With imagination and creativity, weddings are telling love stories in wonderful new ways.

Something New For 2022

Written by Alexis Barrick and Danielle Izquierdo

Looking for new ways to put your personal touch on your wedding? Consider these trends from the past few years—perfect for personalizing the day for you and your soon-to-be spouse.

Sustainable Ceremonies. Take a big life step with the smallest carbon footprint possible. Keep your wedding green with cute and eco-friendly wedding trends like natural confetti made from leaves for the exit toss or skipping wasteful buffets and donating leftover food and flowers.

Ditch the Diamond. Stay sustainable for the environment—and easy on your wallet—by skipping the diamond rings. Instead try alternative gems like brilliant sapphires and emeralds, artificial diamonds or even a meaningful tattoo on the ring finger.

Keep It Colorful. Give your wedding gown a pop of color. Opt out of the traditional white dress and go for popular alternatives like champagne, blush, red, even black. Or wear your own favorite color instead for that personal touch.

Spice Up the Sugar. Cake is a wedding staple, but weddings are being spiced up with other delish desserts. Try a cake constructed from wheels of cheese (literally a cheesecake) or dig into breakfast classics like three-tier stacks of donuts, waffles and pancakes.

Bye-Bye Bridal Party. Newlyweds are standing solo at the altar or with only one person on each side. Omitting the big bridal party can decrease stress and put the spotlight where it belongs—on the couple!

Toss This Tradition. More weddings are tossing away the bouquet tradition—and for good reasons. Not only does it presume all women want to get married, but it can also cause accidents and injuries.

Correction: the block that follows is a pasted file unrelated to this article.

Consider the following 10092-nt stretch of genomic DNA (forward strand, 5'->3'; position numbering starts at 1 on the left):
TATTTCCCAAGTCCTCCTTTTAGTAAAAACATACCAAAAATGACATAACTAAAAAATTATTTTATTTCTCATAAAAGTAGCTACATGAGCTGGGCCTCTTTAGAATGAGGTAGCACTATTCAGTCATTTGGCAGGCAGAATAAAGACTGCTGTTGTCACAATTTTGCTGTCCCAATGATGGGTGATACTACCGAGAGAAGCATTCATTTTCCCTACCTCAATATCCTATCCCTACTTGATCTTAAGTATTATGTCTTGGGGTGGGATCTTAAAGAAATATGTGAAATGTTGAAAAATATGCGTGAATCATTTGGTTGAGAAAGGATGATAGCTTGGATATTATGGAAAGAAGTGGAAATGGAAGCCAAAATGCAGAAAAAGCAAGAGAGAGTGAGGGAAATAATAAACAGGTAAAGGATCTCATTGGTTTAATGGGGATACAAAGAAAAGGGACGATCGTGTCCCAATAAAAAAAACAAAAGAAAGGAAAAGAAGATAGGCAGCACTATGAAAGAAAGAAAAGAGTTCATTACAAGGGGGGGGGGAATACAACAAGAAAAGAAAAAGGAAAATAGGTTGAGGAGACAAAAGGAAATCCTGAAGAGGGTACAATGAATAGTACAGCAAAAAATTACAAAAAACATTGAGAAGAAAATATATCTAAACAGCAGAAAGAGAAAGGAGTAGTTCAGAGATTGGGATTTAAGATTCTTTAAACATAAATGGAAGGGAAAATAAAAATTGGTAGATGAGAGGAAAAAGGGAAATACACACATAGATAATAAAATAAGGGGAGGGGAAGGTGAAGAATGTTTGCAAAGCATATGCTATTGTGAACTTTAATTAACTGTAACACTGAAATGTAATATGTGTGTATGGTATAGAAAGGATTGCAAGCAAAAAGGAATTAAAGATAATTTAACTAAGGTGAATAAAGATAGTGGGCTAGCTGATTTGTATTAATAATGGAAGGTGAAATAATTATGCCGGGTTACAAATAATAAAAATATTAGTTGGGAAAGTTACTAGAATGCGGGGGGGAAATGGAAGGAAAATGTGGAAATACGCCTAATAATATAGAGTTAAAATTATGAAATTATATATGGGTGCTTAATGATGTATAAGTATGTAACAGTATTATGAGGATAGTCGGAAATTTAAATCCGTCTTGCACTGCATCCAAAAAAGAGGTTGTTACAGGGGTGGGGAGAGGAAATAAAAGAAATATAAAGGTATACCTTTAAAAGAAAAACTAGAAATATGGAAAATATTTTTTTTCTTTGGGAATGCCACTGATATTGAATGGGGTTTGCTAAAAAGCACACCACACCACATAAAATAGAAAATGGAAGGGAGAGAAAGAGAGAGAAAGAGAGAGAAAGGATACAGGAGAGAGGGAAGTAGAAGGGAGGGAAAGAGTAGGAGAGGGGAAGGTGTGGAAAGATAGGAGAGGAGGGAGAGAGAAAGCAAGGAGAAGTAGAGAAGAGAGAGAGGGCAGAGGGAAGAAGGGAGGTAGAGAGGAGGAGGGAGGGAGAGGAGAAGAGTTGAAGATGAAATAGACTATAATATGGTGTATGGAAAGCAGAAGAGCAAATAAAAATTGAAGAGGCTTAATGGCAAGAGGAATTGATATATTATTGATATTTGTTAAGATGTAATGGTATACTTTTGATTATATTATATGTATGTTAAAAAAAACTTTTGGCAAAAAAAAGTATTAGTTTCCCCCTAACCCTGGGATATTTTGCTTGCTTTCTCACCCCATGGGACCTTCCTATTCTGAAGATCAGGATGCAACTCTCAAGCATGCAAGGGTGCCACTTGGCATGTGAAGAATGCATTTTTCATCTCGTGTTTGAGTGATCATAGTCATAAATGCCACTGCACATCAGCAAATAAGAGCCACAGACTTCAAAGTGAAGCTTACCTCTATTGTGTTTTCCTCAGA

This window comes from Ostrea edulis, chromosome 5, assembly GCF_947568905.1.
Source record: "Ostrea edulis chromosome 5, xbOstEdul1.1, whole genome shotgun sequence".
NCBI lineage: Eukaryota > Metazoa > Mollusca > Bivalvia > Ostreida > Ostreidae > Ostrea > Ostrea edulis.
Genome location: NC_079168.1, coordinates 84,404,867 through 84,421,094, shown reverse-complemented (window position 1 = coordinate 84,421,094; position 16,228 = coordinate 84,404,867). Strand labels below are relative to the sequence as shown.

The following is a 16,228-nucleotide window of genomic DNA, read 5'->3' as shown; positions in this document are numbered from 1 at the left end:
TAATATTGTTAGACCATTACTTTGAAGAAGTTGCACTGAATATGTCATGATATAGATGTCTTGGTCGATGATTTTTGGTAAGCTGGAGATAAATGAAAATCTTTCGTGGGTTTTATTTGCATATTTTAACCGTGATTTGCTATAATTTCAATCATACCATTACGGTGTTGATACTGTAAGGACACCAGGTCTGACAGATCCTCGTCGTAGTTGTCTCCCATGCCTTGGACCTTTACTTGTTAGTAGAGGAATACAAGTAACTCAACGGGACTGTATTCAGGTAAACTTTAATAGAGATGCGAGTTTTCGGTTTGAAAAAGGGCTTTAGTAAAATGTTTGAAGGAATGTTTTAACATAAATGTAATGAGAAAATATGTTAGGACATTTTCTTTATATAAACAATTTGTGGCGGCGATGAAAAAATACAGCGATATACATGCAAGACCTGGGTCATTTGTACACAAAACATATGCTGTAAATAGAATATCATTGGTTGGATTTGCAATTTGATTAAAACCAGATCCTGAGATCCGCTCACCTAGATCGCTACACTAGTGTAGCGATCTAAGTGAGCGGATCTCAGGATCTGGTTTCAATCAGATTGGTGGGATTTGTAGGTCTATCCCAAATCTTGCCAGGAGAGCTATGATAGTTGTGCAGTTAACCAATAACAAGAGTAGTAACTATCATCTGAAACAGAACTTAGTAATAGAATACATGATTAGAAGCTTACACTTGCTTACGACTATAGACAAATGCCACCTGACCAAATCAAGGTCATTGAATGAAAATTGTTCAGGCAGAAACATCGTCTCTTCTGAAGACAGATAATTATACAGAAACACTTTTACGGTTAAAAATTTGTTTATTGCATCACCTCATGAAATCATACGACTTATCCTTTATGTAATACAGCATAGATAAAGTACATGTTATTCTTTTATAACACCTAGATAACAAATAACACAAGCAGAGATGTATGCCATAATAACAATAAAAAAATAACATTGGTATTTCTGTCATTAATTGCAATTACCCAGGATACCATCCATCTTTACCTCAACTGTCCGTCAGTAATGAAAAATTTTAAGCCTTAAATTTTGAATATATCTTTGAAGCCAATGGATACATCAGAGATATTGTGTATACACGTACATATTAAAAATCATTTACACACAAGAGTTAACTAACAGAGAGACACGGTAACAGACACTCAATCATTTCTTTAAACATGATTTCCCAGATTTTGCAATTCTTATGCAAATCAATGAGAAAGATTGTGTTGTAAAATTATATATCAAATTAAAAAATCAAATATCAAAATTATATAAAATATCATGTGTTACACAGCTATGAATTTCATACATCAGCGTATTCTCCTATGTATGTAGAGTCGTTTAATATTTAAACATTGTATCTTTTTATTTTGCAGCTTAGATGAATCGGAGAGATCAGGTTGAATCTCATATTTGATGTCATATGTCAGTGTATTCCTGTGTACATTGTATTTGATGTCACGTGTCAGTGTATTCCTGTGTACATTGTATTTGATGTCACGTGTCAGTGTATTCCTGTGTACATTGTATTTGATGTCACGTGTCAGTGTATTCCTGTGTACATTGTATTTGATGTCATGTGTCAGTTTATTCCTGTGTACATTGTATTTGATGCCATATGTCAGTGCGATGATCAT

Skip the Registry. Many more couples have created homes together before the big day, so registries for household items are becoming passé. Couples hope (and sometimes ask) for cash donations towards honeymoons and down payments on new homes.

Drone-ography. Drone photography is rocketing wedding photos and videos to the next level. Drones ensure every beautiful moment is captured from all angles. Do check FAA guidelines before bringing one to a no-fly zone, though.

Happy Honeymooning. Customize your honeymoon in new ways—mini-moons for shorter, inexpensive trips, many moons for more than one vacay, and new moons for pre-wedding getaways. See “New Moons” in this issue for more.

Take Two. Some couples who had pandemic micro-monies are planning larger, post-Covid celebrations. Loved ones who couldn’t attend before are being invited to weekend getaways or parties to replace the missed reception.

Micro-mony. Big weddings are on the wane and intimate gatherings are increasing in popularity. With the rise of the pandemic came the fall of attendees for weddings. Ceremonies increasingly included only closest friends and family. And that focus has continued in popularity.

Popular Picks for First Dances. Don’t have a special song? Here are some go-to tunes.

  • “Perfect”– Ed Sheeran
  • “All of Me”– John Legend
  • “A Thousand Years”– Christina Perri
  • “Marry Me”– Train
  • “Everything”– Michael Bublé
  • “Baby I’m Yours”– Arctic Monkeys
  • “Make You Feel My Love”– Adele
  • “Amazed”– Lonestar
  • “Can’t Help Falling in Love”– Elvis Presley (yes, some classics live on!)
  • “At Last”– Etta James